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Original Research: SLEEP MEDICINE |

Craniofacial Changes After 2 Years of Nasal Continuous Positive Airway Pressure Use in Patients With Obstructive Sleep Apnea

Hiroko Tsuda, PhD; Fernanda R. Almeida, PhD; Toru Tsuda, PhD; Yasutaka Moritsuchi; Alan A. Lowe, PhD
Author and Funding Information

From the Department of Oral Health Sciences (Drs H. Tsuda and Lowe), and the Department of Oral Biological and Medical Sciences (Dr Almeida), The University of British Columbia, Vancouver, BC, Canada; and the Sleep Center (Dr T. Tsuda and Mr Moritsuchi), Kirigaoka Tsuda Hospital, Fukuoka, Japan.

Correspondence to: Hiroko Tsuda, PhD, General Oral Care, Kyushu University Hospital, 3-1-1 Maidashi Higashiku, Fukuoka, Japan; e-mail: htsuda@dent.kyushu-u.ac.jp


Funding/Support: Financial support for this study was received from MITACS Graduate Research Internship Program. A MITACS Accelerate Internship Grant supported in part the postdoctoral fellow salary of H. Tsuda.

Reproduction of this article is prohibited without written permission from the American College of Chest Physicians (http://www.chestpubs.org/site/misc/reprints.xhtml).


© 2010 American College of Chest Physicians


Chest. 2010;138(4):870-874. doi:10.1378/chest.10-0678
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Background:  Many patients with obstructive sleep apnea (OSA) use nasal continuous positive airway pressure (nCPAP) as a first-line therapy. Previous studies have reported midfacial hypoplasia in children using nCPAP. The aim of this study is to assess the craniofacial changes in adult subjects with OSA after nCPAP use.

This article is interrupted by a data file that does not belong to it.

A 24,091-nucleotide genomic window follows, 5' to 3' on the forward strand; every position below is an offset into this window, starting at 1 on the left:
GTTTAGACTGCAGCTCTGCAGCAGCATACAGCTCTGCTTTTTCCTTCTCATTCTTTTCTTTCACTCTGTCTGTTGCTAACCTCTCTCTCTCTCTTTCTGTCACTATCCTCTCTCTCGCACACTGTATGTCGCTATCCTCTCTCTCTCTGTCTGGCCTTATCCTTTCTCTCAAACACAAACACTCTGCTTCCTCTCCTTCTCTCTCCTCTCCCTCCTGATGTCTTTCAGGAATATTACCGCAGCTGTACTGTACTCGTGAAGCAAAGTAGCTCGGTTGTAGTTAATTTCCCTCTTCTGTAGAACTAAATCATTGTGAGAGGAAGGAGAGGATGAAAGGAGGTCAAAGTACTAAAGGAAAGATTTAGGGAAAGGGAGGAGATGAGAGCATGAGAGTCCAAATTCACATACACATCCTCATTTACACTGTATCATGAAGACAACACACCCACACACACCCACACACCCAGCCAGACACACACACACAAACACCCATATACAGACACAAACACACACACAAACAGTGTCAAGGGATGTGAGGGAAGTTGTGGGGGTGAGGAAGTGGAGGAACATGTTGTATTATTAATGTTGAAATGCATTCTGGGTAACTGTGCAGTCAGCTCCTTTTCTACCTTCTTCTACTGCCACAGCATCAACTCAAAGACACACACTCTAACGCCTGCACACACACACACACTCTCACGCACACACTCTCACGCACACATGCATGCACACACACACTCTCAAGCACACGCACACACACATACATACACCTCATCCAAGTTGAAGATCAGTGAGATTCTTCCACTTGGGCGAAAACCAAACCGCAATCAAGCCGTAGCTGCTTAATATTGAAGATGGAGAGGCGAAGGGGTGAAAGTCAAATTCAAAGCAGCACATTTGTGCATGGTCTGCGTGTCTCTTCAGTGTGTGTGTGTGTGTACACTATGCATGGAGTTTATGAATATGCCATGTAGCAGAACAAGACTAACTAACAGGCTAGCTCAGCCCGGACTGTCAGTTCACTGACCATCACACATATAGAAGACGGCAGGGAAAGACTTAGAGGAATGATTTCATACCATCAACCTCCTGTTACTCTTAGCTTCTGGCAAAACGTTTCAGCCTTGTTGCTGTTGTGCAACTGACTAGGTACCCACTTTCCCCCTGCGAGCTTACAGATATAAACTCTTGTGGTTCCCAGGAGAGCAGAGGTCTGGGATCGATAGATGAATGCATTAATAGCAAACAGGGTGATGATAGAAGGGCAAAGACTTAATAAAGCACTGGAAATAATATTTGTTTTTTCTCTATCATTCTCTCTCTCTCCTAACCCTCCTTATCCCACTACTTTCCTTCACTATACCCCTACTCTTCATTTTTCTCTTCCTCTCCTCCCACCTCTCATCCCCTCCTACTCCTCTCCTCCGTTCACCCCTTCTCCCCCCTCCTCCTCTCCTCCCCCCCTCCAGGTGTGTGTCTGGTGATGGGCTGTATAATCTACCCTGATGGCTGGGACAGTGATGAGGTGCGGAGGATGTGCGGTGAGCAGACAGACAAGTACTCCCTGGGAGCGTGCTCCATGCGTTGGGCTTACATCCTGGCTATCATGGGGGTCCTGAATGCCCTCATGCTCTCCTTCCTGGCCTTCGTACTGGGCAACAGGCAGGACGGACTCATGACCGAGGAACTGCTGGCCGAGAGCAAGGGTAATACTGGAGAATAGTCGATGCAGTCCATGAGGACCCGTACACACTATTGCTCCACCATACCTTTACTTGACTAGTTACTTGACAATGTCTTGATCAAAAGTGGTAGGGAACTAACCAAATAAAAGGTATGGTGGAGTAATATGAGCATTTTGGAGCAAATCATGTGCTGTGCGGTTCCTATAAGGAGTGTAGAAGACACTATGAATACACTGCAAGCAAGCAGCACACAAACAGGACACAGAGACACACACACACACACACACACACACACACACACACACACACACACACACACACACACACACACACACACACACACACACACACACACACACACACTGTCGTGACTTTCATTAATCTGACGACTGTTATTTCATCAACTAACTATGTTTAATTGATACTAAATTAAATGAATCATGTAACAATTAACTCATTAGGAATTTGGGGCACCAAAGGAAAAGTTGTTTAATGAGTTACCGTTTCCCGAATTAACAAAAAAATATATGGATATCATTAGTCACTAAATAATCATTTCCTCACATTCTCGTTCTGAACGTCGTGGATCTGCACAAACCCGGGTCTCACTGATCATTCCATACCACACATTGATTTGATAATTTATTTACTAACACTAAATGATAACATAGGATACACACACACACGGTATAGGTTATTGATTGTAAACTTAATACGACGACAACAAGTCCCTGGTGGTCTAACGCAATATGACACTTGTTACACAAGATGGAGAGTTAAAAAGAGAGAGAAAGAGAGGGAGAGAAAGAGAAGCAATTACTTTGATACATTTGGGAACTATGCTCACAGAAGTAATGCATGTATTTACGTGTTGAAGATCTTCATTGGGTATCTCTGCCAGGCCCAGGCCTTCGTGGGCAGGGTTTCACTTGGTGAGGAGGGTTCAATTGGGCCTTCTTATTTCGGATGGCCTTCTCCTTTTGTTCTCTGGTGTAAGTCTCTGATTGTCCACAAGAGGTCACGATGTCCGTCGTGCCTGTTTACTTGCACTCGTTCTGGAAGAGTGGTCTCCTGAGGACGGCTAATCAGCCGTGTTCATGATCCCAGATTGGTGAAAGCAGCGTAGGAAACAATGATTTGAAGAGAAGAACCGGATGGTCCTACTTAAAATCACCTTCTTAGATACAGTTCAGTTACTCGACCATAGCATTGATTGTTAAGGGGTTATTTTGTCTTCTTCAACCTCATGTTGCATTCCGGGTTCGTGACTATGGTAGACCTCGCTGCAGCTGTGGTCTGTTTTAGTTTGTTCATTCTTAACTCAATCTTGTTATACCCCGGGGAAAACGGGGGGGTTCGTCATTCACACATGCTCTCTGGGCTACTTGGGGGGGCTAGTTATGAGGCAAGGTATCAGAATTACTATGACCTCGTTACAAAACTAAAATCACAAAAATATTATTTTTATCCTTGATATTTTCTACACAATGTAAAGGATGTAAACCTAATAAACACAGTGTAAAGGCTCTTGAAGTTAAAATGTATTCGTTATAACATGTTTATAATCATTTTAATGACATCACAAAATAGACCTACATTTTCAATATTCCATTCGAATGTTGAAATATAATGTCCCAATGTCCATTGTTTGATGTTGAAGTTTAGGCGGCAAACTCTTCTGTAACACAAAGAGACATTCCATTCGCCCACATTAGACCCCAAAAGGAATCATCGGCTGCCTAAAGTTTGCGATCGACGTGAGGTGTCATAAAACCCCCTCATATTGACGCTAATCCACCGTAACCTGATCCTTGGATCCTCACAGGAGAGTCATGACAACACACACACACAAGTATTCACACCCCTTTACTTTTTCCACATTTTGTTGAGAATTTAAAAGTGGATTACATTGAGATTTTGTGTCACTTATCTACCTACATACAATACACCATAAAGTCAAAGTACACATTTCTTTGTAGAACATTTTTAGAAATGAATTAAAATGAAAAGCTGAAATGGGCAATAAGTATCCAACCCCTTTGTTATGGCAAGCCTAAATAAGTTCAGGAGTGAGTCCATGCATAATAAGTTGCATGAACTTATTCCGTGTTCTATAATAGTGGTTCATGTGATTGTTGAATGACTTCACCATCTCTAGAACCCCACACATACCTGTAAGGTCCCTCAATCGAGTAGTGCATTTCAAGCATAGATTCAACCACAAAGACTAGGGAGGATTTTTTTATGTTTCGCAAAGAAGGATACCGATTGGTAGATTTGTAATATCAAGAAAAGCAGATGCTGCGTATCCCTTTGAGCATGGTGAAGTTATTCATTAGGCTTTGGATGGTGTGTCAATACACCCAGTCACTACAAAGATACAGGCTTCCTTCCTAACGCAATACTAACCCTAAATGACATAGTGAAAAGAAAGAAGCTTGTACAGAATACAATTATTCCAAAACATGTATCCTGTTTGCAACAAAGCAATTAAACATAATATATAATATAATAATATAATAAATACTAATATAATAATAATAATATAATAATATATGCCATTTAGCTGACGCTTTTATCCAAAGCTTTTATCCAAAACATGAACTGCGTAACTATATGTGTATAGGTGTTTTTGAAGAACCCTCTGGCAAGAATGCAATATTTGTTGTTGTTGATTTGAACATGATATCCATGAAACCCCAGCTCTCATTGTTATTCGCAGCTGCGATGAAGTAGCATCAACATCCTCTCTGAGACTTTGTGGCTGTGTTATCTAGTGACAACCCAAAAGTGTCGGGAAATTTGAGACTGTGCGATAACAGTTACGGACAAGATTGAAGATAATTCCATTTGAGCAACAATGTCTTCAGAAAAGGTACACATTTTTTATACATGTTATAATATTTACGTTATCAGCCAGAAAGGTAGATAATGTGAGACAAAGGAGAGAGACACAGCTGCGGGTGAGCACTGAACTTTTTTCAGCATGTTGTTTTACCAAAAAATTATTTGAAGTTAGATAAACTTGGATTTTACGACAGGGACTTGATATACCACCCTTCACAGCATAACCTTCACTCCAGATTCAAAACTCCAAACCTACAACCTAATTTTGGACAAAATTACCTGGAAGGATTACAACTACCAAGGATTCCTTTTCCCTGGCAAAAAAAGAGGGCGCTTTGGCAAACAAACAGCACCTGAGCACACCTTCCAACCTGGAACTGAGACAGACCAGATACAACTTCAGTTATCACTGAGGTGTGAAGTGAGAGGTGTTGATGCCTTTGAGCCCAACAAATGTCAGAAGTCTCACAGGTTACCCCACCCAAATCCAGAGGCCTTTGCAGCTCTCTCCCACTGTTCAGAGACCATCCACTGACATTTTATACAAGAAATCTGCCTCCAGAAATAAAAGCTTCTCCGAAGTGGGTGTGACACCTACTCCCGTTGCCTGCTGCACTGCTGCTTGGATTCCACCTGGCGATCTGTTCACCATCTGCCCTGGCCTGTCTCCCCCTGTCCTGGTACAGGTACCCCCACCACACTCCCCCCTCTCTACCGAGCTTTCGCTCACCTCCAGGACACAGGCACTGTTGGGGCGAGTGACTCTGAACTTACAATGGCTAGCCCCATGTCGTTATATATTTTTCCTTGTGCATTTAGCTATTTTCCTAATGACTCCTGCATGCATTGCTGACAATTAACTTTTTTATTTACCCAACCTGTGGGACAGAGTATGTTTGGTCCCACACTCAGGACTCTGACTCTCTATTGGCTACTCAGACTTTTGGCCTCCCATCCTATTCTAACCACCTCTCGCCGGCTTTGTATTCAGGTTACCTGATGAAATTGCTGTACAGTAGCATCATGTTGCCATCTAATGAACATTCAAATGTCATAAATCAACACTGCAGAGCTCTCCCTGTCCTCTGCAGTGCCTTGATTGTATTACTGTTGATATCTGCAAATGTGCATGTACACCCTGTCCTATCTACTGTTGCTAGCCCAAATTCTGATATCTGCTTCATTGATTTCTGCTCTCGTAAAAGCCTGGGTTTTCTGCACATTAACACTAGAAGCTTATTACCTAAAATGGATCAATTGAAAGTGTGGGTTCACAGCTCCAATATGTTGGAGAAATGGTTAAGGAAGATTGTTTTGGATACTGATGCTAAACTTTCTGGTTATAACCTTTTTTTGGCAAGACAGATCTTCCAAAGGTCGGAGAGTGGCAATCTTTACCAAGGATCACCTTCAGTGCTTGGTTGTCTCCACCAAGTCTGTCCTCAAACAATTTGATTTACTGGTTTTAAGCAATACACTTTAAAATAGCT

Methods:  Forty-six Japanese subjects who used nCPAP for a minimum of 2 years had both a baseline and a follow-up cephalometric radiograph taken. These two radiographs were analyzed, and changes in craniofacial structures were assessed. The cephalometric measurements evaluated were related to face height, interarch relationship, and tooth position.

Results:  Most of the patients with OSA were men (89.1%), and the mean baseline values for age, BMI, and apnea-hypopnea index (AHI) were 56.3 ± 13.4 years, 26.8 ± 5.6 kg/m2, and 42.0 ± 18.6/h. The average duration of nCPAP use was 35.0 ± 6.7 months. After nCPAP use, cephalometric variables demonstrated a significant retrusion of the anterior maxilla, a decrease in maxillary-mandibular discrepancy, a setback of the supramentale and chin positions, a retroclination of maxillary incisors, and a decrease of convexity. However, significant correlations between the craniofacial changes, demographic variables, or the duration of nCPAP use could not be identified. None of the patients self-reported any permanent change of occlusion or facial profile.

Conclusion:  The use of an nCPAP machine for > 2 years may change craniofacial form by reducing maxillary and mandibular prominence and/or by altering the relationship between the dental arches.

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